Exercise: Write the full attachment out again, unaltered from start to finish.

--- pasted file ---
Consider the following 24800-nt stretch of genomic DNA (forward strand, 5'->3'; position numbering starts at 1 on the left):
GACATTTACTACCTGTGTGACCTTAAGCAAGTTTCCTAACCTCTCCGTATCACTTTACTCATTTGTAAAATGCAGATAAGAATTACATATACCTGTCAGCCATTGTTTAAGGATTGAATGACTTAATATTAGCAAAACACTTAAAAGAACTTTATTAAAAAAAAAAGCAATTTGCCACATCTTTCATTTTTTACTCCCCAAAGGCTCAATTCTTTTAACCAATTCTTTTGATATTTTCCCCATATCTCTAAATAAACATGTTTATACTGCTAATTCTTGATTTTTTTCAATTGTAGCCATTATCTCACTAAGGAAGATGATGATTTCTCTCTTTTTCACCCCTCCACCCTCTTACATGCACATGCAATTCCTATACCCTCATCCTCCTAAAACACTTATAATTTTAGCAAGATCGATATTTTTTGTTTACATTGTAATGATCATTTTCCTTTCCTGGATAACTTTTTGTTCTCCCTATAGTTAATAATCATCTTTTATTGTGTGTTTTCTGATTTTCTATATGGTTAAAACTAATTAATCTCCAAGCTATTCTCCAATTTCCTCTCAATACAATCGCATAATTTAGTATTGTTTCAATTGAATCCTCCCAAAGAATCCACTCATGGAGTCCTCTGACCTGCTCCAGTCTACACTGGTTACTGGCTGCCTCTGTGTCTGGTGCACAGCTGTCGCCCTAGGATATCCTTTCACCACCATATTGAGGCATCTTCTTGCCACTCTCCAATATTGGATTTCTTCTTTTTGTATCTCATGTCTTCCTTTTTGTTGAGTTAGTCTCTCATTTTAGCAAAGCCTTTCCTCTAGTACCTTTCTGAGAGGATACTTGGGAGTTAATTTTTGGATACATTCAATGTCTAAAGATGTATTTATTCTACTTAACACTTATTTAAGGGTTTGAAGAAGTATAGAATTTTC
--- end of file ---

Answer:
Consider the following 24800-nt stretch of genomic DNA (forward strand, 5'->3'; position numbering starts at 1 on the left):
GACATTTACTACCTGTGTGACCTTAAGCAAGTTTCCTAACCTCTCCGTATCACTTTACTCATTTGTAAAATGCAGATAAGAATTACATATACCTGTCAGCCATTGTTTAAGGATTGAATGACTTAATATTAGCAAAACACTTAAAAGAACTTTATTAAAAAAAAAAGCAATTTGCCACATCTTTCATTTTTTACTCCCCAAAGGCTCAATTCTTTTAACCAATTCTTTTGATATTTTCCCCATATCTCTAAATAAACATGTTTATACTGCTAATTCTTGATTTTTTTCAATTGTAGCCATTATCTCACTAAGGAAGATGATGATTTCTCTCTTTTTCACCCCTCCACCCTCTTACATGCACATGCAATTCCTATACCCTCATCCTCCTAAAACACTTATAATTTTAGCAAGATCGATATTTTTTGTTTACATTGTAATGATCATTTTCCTTTCCTGGATAACTTTTTGTTCTCCCTATAGTTAATAATCATCTTTTATTGTGTGTTTTCTGATTTTCTATATGGTTAAAACTAATTAATCTCCAAGCTATTCTCCAATTTCCTCTCAATACAATCGCATAATTTAGTATTGTTTCAATTGAATCCTCCCAAAGAATCCACTCATGGAGTCCTCTGACCTGCTCCAGTCTACACTGGTTACTGGCTGCCTCTGTGTCTGGTGCACAGCTGTCGCCCTAGGATATCCTTTCACCACCATATTGAGGCATCTTCTTGCCACTCTCCAATATTGGATTTCTTCTTTTTGTATCTCATGTCTTCCTTTTTGTTGAGTTAGTCTCTCATTTTAGCAAAGCCTTTCCTCTAGTACCTTTCTGAGAGGATACTTGGGAGTTAATTTTTGGATACATTCAATGTCTAAAGATGTATTTATTCTACTTAACACTTATTTAAGGGTTTGAAGAAGTATAGAATTTTC